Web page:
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Construction workers demand medical aid

Members of the Metal and Allied Namibian Worker’s Union (MANWU) took part in a march that disrupted the capital on Wednesday, calling for employers to raise the stakes by offering workers medical aid cover, pension funds, adequate compassionate leave and paid maternity leave, amongst others.
Justina Jonas, Secretary General of MANWU said, “Our demands are realistic, employers must be realistic, we have other small, medium and bigger companies paying their employees well with all the benefits, there must a be balance.  Many companies in Namibia are making good returns but  find it difficult to share this with the workers who are at the point of production. We need to create a balance, a realistic balance between low-income and high-income earners.”

Said Jonas, “MANWU has decided to break new ground in workplaces across the country and to develop our demands for 2014. In collecting these demands our key and strategic objective is to improve and harmonise the wages and conditions of employment for our members in various workplaces.
According to Jonas, some employers and employees have already started negotiating. Some employees are said to be busy formulating their demands and normal negotiations are expected to kick-off in May. Negotiations are expected to be concluded by 2015 and MANWU will have aimed to have no gaps, Jonas told the Economist.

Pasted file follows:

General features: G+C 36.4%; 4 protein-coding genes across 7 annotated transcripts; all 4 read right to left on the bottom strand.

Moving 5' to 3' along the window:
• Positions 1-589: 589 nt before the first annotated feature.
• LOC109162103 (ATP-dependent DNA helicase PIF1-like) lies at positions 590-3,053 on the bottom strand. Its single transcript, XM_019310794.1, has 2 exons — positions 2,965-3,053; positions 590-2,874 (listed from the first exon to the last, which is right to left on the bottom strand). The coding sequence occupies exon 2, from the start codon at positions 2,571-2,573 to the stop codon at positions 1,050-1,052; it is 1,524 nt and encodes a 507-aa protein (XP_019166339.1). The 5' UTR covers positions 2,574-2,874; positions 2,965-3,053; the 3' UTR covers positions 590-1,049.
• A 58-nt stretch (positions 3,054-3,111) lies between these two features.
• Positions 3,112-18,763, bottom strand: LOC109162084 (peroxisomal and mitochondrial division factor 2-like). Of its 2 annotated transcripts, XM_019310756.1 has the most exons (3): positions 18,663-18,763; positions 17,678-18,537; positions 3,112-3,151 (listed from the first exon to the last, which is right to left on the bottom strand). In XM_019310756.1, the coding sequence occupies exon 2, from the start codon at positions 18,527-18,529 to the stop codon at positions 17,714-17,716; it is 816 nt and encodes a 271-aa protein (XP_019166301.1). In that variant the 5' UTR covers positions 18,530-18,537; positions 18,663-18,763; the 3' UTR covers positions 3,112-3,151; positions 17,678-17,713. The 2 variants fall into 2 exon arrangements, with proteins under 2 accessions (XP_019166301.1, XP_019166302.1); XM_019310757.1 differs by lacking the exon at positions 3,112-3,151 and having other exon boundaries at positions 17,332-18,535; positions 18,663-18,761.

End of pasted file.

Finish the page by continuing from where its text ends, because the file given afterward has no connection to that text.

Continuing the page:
She said, “The shop stewards are going to guide the workers to formulate their wage proposals for those who are only expected to enter negotiations with their employers in May this year.
We are preparing for the mother of all battles as we shall champion the struggle for a living wage for all low income workers in our sectors. MANWU will use this platform of negotiations to drive the living wage agenda in our sectors. We will use these platforms to defend existing jobs and fight for more decent jobs for MANWU members and prospective members.”
“Employers are always advised to negotiate in good faith.
 When we put these demands out we did an internal research to evaluate and measure the demands put forward.
The employers may have a different view, but strike action can only be avoided if both parties are committed to negotiations. Strike action will only come about if parties reach deadlock during the negotiations,” concluded Jonas.

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